I’d love to hear from you!  You can reach me at


Read An Ebook Week 2018

Read An Ebook Week 2018

I’m delighted to participate in this exciting event. Both my ebooks are discounted by 50% when purchased through Smashwords. Check it out now:


After Paris Family Business Historical Fiction

Reviews for After Paris and Family Business

Here’s what my readers are saying about After Paris:

I just wanted to let you know that I’ve just finished “After Paris” and I absolutely loved it.

You write beautifully it has to be said. 

I thought Lisbeth’s character was very well crafted, so strong yet so vulnerable and self- doubting at times. The embodiment of that all too familiar feeling that maybe we’re not being honest with ourselves and allowing ourselves to be as happy as we should be. I also thought there was a real elegance to it and the story flowed beautifully.” G.M, Dublin, Ireland

“Set against the backdrop of World War I and the immediate post-war period, Renny de Groot’s second novel, “After Paris” traces the physical and psychological journey of Liesbeth Zwart-Bos, a young Dutch nurse. This fascinating page-turner explores the themes of the horrors of war, the role of women in society and the hardships of immigration. As we follow Liesbeth through her travels to France, back home to the Netherlands and ultimately to Canada, we simultaneously witness her voyage through her identity crisis, with her emotional maturity as the final destination. Once again Renny deGroot has proven herself to be a skilled storyteller, as we become emotionally invested in her characters and their struggles” S.E., Toronto, Canada

Have you read the book? I’d love to get your honest feedback! Click the link below to submit a review to

Here’s what a reader said about Family Business:

Each time I dove into the words of your novel I was transported to a time and place that was brought to life with such brilliant writing. The style, the pace and the captivating narrative kept me engaged and captured by every word, phrase and emotion. As I read the novel in small bites I was constantly anticipating the moment I could catch up with Andre, Tiineke, Johan, Mary and Agatha and how their story unfolds. Your writing is so captivating and I admire you immensely. The skill you have in telling a narrative in a heart-moving yet fact based style is exceptional.What I loved about the novel were the small stories of each of the characters that together created a compelling thread of connected lives and the moments their lives are changed through theirs and others actions and decisions. It is the essence of life. We impact each other not necessarily through serendipitous actions but more so through a complex infrastructure of emotions and motivations. I feel these are what you have mastered in your work. As a reader, I was immersed in the thoughts and the external and internal drivers of each character which raised so many of my emotions.” T.V., Amsterdam, The Netherlands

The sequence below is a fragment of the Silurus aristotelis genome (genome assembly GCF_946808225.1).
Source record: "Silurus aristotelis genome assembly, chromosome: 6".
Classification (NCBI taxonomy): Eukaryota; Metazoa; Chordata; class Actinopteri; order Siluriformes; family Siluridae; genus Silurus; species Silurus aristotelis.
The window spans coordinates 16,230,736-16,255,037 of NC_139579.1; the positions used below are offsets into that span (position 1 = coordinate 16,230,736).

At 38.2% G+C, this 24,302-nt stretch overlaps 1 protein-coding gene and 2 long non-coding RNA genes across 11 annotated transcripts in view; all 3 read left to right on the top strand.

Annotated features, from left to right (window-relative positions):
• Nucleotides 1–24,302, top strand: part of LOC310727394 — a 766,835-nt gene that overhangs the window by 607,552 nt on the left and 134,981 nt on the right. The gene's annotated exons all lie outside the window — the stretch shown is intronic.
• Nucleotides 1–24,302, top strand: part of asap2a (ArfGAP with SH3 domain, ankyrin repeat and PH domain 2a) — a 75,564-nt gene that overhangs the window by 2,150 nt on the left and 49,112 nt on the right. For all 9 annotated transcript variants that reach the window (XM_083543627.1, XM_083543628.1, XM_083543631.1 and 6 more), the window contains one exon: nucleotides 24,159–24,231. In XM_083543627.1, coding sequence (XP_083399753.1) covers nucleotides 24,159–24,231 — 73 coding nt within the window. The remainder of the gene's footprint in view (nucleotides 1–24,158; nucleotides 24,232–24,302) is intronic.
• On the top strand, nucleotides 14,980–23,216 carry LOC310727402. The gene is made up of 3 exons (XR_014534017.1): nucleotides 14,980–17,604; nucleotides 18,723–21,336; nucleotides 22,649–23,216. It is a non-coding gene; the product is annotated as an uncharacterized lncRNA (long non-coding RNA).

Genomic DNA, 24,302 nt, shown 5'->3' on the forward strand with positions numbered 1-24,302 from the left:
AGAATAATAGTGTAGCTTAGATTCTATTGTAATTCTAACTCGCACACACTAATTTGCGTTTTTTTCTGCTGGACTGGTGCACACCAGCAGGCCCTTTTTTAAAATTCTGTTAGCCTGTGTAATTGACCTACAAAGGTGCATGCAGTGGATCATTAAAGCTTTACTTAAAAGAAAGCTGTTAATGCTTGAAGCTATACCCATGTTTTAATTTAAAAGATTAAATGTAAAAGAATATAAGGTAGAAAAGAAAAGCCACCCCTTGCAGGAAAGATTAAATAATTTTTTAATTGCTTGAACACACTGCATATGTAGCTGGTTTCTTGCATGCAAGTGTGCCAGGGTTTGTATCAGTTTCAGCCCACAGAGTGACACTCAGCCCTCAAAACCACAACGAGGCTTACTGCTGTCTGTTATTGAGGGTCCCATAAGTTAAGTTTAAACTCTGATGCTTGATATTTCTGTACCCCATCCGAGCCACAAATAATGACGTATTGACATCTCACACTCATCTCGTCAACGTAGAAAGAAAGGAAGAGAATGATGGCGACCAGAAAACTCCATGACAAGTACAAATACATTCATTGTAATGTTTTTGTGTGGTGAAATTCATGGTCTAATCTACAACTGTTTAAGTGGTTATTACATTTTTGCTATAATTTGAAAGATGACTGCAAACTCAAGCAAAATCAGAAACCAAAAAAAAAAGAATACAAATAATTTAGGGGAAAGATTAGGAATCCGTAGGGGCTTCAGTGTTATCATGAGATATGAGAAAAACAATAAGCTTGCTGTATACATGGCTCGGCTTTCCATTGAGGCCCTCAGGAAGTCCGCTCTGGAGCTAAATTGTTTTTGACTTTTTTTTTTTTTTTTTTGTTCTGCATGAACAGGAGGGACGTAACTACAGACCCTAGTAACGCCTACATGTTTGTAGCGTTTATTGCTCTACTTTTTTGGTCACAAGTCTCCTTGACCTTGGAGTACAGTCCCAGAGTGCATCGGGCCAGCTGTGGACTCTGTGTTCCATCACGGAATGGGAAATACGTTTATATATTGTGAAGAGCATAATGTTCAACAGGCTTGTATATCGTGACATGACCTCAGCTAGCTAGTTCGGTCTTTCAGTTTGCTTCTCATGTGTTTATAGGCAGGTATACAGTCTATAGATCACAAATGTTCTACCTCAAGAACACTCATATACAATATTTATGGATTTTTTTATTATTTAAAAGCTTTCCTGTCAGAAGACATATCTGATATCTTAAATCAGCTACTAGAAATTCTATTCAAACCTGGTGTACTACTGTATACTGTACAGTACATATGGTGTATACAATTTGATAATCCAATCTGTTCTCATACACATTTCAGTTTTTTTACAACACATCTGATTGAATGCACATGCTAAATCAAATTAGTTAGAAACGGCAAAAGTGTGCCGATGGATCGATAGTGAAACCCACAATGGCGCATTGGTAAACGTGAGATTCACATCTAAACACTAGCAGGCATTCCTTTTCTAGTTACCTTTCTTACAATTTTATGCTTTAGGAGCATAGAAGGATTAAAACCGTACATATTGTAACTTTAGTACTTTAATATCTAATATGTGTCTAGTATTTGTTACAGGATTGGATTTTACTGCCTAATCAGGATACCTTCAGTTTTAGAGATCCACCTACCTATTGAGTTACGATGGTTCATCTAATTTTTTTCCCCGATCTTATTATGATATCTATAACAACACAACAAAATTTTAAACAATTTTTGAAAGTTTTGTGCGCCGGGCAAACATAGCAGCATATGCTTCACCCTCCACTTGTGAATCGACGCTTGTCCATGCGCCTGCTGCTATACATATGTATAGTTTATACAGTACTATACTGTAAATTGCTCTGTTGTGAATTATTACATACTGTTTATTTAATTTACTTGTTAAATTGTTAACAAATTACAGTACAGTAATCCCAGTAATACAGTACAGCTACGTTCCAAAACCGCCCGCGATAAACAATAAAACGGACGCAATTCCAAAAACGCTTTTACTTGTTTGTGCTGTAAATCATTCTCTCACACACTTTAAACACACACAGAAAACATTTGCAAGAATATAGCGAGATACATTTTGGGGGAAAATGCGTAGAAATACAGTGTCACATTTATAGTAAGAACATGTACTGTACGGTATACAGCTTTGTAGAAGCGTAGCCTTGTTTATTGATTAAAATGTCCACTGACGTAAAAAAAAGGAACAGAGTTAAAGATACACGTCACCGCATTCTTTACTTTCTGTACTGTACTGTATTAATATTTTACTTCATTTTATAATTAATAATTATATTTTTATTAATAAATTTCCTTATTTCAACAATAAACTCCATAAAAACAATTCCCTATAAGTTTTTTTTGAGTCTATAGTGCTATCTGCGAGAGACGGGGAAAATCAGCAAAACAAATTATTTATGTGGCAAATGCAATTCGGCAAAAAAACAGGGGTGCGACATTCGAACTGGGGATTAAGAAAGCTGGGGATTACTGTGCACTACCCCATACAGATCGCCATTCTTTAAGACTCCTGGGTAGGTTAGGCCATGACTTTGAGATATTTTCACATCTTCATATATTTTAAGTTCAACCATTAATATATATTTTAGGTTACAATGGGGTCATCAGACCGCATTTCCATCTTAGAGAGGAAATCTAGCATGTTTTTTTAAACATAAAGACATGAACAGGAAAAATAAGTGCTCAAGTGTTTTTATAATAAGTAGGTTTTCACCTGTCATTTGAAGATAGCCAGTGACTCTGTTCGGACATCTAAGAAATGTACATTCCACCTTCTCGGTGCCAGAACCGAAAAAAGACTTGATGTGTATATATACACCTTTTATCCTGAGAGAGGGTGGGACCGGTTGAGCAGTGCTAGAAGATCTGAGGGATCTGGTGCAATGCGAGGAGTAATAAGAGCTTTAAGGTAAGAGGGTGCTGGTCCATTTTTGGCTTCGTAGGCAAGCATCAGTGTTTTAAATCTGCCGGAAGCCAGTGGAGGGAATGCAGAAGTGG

Have you read the book? I’d love to get your honest feedback! Click the link below to submit a review to